All the studies were conducted in the Chinese population, considering a total of 303 patients with COVID-19 and diabetes, of whom 192 (63.36%) recovered without complications and 111 (36.63%) had complications or died. Samples between studies ranged from 28 to 153 patients. The SMD for each parameter is summarized in Fig. 1. For most of the parameters, a random effects model was used since its heterogeneity (I2 statistics) exceeded 50%, with the exception of WBC and Cr where it was less and, therefore, a fixed effects model was used. The results of our analysis showed that HbA1c (SMD=0.545, 95% CI=−1.001 to 2.091), PLT (SMD=−1.117, 95% CI=−2.553 to 0.318) and ALT (SMD=0.752, 95% CI=−0.491 to 1.995) did not have significant differences between the two groups. Age (SMD=1.686, 95% CI=0.409 to 2.963), WBC (SMD=2.002, 95% CI=1.696 to 2.308), NEU (SMD=2.472, 95% CI=1.833 to 3.110), D-dimer (SMD=1.930, 95% CI=1.262 to 2.599), Cr (SMD=1.482, 95% CI=1.196 to 1.767), CRP (SMD=3.244, 95% CI=2.432 to 4.056), NLR (SMD=3.165, 95% CI=2.216 to 4.115), PCT (SMD=1.402, 95% CI=0.516 to 2.289), and cTnI (SMD=1.342, 95% CI=0.192 to 2.492) showed higher values in patients who had complications or died, while LYM (SMD=−2.577, 95% CI=−3.178 to −1.975) values were higher in patients who survived. Notably, CRP, NLR, NEU, LYM and WBC were the ones that presented the greatest differences between the groups.

Figure 1.

Forest plot of standardized mean difference (SMD) and 95% confidence interval (95% CI) of all the parameters analyzed. The units used in the analysis were: age (years), HbA1c (%), WBC (109cells/L), NEU (109cells/L), LYM (109cells/L), PLT (109cells/L), D-dimer (μg FEU/mL), cTnl (pg/mL), ALT (U/L), Cr (μmol/L), CRP (mg/L), and PCT (ng/mL).


Diabetes mellitus has been significantly associated with the mortality risk of patients with COVID-19. In general, patients with COVID-19 and diabetes who presented a poor prognosis showed higher levels of the inflammatory parameters, but at the same time an immunocompromise due to the significant reduction in the number of lymphocytes. Likewise, the parameters associated with coagulation and cardiac activity were increased in patients who had complications or died. No parameter could be identified that was clearly different between COVID-19 patients with diabetes and those without. Although blood glucose control has been reported to reduce the risk of death and detrimental complications,1 we found no significant difference in HbA1c values, possibly due to good patient control prior to SARS-CoV-2 infection. The CORONADO study reported that prior glucose control does not have an impact on the severity of COVID-19 in people with diabetes.10 It is important to mention that the presence of obesity was not reported in any of the studies analyzed and the influence of BMI could not be investigated or included. Data on antidiabetic therapy at baseline and during treatment were not considered, and it is unknown what percentage of the population has uncontrolled diabetes.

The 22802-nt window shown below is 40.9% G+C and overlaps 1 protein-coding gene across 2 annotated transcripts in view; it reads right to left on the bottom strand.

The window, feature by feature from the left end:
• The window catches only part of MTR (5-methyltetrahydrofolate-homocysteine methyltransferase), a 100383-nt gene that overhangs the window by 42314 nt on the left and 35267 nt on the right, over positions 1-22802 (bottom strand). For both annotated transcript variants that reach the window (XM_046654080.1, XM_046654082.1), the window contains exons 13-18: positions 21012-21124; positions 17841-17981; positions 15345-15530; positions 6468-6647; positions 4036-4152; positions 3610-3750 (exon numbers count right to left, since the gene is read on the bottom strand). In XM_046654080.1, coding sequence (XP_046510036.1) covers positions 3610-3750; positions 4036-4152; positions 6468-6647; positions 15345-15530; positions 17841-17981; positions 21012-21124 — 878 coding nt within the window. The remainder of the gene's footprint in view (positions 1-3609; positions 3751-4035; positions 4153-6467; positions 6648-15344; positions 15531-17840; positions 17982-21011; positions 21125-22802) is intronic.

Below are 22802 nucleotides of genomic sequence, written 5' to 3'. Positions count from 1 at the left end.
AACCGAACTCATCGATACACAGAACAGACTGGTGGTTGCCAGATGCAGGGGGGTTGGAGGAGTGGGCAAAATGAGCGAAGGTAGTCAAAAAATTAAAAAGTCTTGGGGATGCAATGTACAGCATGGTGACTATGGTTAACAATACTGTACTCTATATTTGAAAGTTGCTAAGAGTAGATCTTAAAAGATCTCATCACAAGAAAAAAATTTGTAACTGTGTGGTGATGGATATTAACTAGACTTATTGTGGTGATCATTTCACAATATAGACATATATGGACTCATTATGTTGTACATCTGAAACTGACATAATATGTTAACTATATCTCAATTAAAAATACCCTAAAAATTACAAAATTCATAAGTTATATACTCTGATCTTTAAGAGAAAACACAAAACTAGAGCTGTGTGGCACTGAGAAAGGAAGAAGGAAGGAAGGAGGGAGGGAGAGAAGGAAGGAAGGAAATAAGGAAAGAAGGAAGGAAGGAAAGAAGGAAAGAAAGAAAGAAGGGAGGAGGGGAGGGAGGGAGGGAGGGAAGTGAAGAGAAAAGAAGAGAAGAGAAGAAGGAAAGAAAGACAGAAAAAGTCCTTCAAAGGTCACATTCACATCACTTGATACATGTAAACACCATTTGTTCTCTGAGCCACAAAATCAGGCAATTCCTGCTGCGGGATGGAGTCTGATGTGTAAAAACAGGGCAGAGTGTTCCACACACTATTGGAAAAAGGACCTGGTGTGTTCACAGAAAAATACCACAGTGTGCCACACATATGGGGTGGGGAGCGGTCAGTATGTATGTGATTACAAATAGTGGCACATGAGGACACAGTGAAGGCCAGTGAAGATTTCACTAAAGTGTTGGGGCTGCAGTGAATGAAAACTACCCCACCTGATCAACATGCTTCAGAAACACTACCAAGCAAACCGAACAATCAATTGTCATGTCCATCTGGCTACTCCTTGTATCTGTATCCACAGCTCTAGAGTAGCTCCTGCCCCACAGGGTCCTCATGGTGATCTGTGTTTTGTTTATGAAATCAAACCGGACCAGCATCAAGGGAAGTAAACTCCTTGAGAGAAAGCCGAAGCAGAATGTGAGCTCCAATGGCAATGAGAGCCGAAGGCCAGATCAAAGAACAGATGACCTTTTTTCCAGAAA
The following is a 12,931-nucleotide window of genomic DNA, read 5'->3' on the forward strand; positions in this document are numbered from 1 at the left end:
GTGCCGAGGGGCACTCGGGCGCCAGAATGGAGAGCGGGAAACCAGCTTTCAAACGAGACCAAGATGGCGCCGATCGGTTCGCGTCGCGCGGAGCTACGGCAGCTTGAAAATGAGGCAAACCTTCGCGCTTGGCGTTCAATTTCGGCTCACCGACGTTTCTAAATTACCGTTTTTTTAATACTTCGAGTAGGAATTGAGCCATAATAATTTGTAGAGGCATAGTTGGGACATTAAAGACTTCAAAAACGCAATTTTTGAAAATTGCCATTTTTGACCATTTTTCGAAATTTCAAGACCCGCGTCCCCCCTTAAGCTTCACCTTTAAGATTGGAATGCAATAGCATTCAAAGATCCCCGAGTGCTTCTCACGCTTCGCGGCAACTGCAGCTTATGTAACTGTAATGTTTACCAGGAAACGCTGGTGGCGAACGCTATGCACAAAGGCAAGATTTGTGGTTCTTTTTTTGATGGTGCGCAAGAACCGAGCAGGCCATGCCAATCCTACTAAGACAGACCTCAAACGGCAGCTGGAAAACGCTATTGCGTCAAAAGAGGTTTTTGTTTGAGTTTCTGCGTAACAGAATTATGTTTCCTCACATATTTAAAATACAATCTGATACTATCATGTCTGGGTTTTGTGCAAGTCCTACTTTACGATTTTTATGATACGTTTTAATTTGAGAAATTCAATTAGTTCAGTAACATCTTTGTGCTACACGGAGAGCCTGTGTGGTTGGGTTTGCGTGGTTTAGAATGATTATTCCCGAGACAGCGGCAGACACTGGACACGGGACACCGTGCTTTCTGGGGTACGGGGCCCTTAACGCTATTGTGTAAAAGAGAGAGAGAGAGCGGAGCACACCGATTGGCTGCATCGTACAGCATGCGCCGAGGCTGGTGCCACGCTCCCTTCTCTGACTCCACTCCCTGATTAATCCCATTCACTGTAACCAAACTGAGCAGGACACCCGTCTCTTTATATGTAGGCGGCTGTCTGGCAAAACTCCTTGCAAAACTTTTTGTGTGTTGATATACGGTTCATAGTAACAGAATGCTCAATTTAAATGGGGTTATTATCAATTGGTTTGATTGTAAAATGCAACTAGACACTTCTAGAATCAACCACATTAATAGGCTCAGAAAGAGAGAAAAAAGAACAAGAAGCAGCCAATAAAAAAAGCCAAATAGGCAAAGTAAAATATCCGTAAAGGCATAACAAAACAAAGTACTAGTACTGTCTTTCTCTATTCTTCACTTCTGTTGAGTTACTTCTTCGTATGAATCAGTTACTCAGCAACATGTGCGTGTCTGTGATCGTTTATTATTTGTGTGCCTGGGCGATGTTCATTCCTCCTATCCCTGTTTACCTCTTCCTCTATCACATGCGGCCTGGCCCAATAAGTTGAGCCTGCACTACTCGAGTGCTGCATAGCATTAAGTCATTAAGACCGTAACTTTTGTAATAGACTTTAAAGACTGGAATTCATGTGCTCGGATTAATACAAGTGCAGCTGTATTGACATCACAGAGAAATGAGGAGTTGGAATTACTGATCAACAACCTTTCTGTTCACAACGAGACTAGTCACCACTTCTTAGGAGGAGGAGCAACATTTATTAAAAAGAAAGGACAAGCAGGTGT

Conflict of interest

The authors declare no conflict of interest.


This research did not receive any specific grant from funding agencies in the public, commercial, or not-for-profit sectors.


FALR is recipient of a doctoral scholarship (Application number 2018-000012-01NACF-07226) from the National Council of Science and Technology, CONACyT.